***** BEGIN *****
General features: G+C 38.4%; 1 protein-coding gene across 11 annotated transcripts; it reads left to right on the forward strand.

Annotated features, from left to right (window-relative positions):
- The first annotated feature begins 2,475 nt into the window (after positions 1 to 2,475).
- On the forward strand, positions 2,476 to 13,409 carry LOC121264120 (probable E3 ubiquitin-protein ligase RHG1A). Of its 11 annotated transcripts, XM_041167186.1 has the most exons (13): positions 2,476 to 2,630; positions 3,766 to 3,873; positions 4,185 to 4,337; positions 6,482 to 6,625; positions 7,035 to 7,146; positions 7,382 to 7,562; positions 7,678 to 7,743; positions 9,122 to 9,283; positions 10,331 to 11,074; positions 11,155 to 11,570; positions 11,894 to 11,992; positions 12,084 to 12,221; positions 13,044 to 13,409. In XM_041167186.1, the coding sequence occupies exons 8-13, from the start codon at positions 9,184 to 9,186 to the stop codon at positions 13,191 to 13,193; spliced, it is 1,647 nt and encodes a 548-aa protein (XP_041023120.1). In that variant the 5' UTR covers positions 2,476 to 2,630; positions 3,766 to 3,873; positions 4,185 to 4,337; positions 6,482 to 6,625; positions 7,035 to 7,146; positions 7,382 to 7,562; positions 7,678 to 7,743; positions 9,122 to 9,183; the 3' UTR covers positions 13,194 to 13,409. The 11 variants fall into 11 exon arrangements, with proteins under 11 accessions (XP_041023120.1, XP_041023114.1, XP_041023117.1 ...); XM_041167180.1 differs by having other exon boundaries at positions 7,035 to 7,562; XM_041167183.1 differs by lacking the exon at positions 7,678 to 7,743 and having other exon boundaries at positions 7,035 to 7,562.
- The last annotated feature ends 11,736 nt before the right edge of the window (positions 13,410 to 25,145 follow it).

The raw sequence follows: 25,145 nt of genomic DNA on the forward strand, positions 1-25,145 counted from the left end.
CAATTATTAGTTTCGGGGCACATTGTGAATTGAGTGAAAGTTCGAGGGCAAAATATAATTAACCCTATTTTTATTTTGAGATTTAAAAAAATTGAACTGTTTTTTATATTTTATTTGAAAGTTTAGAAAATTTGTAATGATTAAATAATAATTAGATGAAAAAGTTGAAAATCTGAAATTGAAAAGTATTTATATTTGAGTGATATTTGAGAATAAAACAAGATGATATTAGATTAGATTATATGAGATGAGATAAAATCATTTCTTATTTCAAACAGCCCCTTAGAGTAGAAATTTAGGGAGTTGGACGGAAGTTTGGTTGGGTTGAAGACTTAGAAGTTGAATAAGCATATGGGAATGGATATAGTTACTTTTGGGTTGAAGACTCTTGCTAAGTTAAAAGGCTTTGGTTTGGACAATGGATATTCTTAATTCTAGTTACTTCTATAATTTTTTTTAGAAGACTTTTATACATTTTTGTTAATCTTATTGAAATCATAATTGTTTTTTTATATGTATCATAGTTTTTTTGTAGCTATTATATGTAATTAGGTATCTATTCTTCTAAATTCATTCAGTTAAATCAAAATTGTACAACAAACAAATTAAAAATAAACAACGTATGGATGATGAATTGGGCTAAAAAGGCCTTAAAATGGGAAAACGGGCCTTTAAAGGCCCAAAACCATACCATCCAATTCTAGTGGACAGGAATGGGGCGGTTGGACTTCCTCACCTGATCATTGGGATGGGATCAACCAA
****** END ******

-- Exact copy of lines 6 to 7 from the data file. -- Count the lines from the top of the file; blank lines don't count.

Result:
The raw sequence follows: 25,145 nt of genomic DNA on the forward strand, positions 1-25,145 counted from the left end.
CAATTATTAGTTTCGGGGCACATTGTGAATTGAGTGAAAGTTCGAGGGCAAAATATAATTAACCCTATTTTTATTTTGAGATTTAAAAAAATTGAACTGTTTTTTATATTTTATTTGAAAGTTTAGAAAATTTGTAATGATTAAATAATAATTAGATGAAAAAGTTGAAAATCTGAAATTGAAAAGTATTTATATTTGAGTGATATTTGAGAATAAAACAAGATGATATTAGATTAGATTATATGAGATGAGATAAAATCATTTCTTATTTCAAACAGCCCCTTAGAGTAGAAATTTAGGGAGTTGGACGGAAGTTTGGTTGGGTTGAAGACTTAGAAGTTGAATAAGCATATGGGAATGGATATAGTTACTTTTGGGTTGAAGACTCTTGCTAAGTTAAAAGGCTTTGGTTTGGACAATGGATATTCTTAATTCTAGTTACTTCTATAATTTTTTTTAGAAGACTTTTATACATTTTTGTTAATCTTATTGAAATCATAATTGTTTTTTTATATGTATCATAGTTTTTTTGTAGCTATTATATGTAATTAGGTATCTATTCTTCTAAATTCATTCAGTTAAATCAAAATTGTACAACAAACAAATTAAAAATAAACAACGTATGGATGATGAATTGGGCTAAAAAGGCCTTAAAATGGGAAAACGGGCCTTTAAAGGCCCAAAACCATACCATCCAATTCTAGTGGACAGGAATGGGGCGGTTGGACTTCCTCACCTGATCATTGGGATGGGATCAACCAA